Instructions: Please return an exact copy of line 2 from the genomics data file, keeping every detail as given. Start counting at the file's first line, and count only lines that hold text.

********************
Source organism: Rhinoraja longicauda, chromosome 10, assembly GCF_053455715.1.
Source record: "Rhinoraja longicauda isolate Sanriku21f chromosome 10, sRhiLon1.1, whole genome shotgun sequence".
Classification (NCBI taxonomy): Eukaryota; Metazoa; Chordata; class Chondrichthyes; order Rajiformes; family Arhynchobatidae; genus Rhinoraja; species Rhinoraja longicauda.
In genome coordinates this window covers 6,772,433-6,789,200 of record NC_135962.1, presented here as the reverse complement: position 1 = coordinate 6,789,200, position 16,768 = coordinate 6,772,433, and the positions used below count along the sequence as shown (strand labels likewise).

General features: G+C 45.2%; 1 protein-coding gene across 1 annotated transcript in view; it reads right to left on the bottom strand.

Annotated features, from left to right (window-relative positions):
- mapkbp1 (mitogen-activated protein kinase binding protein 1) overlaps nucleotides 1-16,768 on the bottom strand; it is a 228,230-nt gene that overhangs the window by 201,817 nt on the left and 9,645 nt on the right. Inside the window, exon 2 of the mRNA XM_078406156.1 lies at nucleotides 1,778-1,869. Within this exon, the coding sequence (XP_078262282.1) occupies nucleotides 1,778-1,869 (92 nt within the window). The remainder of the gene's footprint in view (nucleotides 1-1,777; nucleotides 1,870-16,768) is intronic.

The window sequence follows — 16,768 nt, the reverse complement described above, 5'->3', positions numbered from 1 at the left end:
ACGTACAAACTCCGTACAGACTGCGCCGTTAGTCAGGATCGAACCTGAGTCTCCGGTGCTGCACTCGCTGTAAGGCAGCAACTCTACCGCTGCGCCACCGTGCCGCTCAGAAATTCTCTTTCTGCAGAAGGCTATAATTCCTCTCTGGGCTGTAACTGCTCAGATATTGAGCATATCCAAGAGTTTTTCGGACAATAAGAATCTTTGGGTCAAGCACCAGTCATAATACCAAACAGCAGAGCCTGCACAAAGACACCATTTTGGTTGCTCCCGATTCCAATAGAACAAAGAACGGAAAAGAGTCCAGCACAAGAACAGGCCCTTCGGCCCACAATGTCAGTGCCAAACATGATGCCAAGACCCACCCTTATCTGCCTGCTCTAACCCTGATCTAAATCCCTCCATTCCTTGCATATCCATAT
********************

Source record: "Rhinoraja longicauda isolate Sanriku21f chromosome 10, sRhiLon1.1, whole genome shotgun sequence".